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The Future of Collaboration Automation

Automation is one of the hottest topics within the collaboration space, and certainly within the SharePoint world. When we talk about automation, we’re really talking about streamlining our day-to-day activities — those recurring tasks that eat up our time that could be spent on more productive activities. Collaboration automation can take many forms, from new productivity solutions to simply changing our bad work habits to become more effective and efficient in our roles.

Automation is at the core of the “Intelligent Enterprise” that Microsoft regularly talks about, with artificial intelligence (AI) realized through chat bots often the first type of automation mentioned. On that note, I recently wrote about chatbots in the print and digital edition of Redmond Magazine (Modern Collaboration with Chatbots). But automation is not all about AI. There are much more common examples, such as business processes, workflow, and product integrations — all of which can automate our daily tasks.

Automation is also an important topic within the topic of operational change management. When speaking to audiences on the topic, I often talk about AI, chatbots, and connectors along with governance and project management best practices, as they all support the same end goals of operational excellence. The Japanese have a phrase for this: “Kaizen” is the process of continual improvement, and that is what we are trying to do with collaboration automation: continually improve.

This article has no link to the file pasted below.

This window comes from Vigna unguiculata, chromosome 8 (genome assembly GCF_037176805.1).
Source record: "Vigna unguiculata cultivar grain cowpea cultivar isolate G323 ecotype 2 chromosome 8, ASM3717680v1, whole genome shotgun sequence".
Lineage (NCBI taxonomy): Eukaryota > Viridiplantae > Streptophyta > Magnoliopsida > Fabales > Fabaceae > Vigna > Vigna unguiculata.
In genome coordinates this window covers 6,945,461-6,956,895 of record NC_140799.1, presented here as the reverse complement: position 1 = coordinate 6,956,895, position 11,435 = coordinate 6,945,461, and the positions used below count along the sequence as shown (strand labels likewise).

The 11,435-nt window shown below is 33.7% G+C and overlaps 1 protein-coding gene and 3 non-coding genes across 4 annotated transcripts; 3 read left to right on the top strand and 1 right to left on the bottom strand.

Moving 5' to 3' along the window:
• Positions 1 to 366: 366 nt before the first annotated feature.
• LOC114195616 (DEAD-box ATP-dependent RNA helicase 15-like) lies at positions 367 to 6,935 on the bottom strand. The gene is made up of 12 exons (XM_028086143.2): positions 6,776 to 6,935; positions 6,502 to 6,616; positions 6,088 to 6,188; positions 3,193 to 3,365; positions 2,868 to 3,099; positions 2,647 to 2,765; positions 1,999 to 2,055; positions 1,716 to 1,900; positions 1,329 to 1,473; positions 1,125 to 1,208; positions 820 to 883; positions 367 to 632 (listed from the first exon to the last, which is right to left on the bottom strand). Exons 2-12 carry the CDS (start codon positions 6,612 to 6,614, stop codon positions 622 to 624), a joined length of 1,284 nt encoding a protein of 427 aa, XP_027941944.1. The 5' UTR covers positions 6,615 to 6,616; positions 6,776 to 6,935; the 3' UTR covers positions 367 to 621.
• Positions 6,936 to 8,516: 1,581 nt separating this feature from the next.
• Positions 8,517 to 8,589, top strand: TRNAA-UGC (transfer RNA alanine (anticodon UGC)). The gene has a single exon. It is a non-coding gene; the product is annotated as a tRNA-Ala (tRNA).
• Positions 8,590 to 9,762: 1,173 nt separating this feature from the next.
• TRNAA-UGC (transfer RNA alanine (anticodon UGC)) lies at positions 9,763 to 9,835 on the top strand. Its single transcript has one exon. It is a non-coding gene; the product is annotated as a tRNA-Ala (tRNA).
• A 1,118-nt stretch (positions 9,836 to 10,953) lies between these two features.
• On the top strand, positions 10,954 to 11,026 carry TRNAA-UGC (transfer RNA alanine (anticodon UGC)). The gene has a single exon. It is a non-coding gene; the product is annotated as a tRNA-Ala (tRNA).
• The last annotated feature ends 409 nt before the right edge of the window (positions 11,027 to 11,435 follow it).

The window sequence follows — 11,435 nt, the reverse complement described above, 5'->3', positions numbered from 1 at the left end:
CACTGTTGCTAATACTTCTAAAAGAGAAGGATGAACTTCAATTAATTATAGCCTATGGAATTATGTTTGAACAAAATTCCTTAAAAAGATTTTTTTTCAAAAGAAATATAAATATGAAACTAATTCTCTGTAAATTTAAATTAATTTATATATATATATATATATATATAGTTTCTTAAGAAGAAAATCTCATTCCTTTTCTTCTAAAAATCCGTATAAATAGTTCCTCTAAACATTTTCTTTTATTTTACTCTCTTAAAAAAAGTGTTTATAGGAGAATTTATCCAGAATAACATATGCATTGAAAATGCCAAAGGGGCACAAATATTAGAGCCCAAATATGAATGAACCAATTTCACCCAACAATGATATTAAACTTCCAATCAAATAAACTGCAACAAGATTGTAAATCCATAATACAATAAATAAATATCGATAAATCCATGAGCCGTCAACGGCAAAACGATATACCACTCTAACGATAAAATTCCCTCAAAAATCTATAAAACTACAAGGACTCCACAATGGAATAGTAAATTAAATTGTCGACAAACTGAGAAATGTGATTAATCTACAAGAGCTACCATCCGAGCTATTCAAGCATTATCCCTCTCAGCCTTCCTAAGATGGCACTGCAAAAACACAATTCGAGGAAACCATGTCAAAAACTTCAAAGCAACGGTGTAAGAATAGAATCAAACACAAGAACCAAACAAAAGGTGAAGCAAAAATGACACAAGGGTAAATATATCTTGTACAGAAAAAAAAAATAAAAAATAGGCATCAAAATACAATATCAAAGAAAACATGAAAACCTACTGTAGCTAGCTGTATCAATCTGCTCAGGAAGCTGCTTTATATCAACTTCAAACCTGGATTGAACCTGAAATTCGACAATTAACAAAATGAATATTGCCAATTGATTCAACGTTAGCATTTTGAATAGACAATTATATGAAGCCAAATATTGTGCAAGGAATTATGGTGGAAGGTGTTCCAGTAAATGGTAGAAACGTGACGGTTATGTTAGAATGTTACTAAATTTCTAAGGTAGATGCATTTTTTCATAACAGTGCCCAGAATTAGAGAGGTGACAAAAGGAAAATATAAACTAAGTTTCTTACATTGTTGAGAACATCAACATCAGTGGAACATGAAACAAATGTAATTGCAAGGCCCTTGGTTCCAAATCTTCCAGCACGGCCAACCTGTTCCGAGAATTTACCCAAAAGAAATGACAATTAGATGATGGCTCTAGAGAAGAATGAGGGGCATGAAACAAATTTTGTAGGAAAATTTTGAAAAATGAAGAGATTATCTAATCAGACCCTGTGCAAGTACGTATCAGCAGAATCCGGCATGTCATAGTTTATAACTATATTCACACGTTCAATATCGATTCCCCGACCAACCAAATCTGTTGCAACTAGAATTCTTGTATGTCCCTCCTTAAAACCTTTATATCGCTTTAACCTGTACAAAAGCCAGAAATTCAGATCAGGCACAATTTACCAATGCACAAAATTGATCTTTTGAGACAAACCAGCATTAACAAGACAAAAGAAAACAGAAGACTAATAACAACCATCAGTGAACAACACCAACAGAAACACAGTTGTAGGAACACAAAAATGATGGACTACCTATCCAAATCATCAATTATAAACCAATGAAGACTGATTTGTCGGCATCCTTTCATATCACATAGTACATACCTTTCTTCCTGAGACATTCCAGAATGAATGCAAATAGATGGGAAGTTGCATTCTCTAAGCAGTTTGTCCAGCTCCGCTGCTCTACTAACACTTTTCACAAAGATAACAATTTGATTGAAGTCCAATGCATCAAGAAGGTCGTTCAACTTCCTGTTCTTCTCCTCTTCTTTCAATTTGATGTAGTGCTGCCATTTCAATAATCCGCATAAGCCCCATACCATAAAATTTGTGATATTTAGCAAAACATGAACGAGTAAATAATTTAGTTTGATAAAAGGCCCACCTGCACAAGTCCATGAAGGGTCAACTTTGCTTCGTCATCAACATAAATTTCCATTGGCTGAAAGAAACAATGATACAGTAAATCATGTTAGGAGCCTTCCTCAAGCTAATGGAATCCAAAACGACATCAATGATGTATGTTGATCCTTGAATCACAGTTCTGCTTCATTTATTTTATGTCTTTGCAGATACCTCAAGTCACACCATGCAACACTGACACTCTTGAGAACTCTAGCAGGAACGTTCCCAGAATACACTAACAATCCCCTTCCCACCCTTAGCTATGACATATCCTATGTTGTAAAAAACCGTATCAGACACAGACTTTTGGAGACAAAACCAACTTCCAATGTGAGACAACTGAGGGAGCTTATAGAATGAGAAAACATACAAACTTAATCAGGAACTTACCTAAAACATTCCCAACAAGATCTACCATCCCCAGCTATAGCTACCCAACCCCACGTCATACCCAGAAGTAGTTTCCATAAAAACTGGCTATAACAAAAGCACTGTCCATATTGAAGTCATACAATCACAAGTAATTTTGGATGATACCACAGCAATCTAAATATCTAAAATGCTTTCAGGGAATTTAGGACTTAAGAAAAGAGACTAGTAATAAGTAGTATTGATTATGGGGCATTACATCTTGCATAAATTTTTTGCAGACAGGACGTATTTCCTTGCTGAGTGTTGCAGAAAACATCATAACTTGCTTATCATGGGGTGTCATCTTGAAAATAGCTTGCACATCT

In this latest interview video with Michal Sobotkiewicz (@michalsobot), the CEO of KanBo, we discuss some of our ideas around collaboration automation and some of the exciting work KanBo is doing around bots and connectors within SharePoint and Microsoft Teams:

 

Automating Productivity

As I’ve written about in the past, Microsoft is putting a lot of time and resources against this idea of collaboration automation — by expanding the Microsoft Graph, through pure R&D efforts into artificial intelligence, and by opening their successful collaboration platforms to partners and customers to develop commercial and private automation solutions.

Microsoft Teams is a great example, and for many Information Workers, it may be their first foray into this kind of technology. Connectors within Teams is about pushing content from different apps and services to the Teams newsfeed, or conversation stream, while Bots is about creating two-way communication between your Teams and both internal and external applications. Having this tight integration means that end users can make requests to the system and get answers without having to switch context (move between different tools, or even screens), helping users to improve their efficiency — and reduce the loss of time and context due to multi-tasking.

Learn More About Automation and KanBo

It’s an exciting topic, and as always, it was a great discussion with Michal. If you’re interested in learning more about the extensibility of Microsoft Teams and how how KanBo helps power automation, check out the recording of a recent webinar with myself and Michal Sobotkiewicz on the topic — or sign up for a live demo.

If you would like to see how KanBo can quickly add value to your SharePoint on-premises or Office 365 environment, you can try the solution within minutes through the KanBo Sandbox using our infrastructure and test data, or you can sign up for the free trial and deploy the solution on your own infrastructure, or request a personalized demo with the KanBo team so that you can walk through the features and ask questions.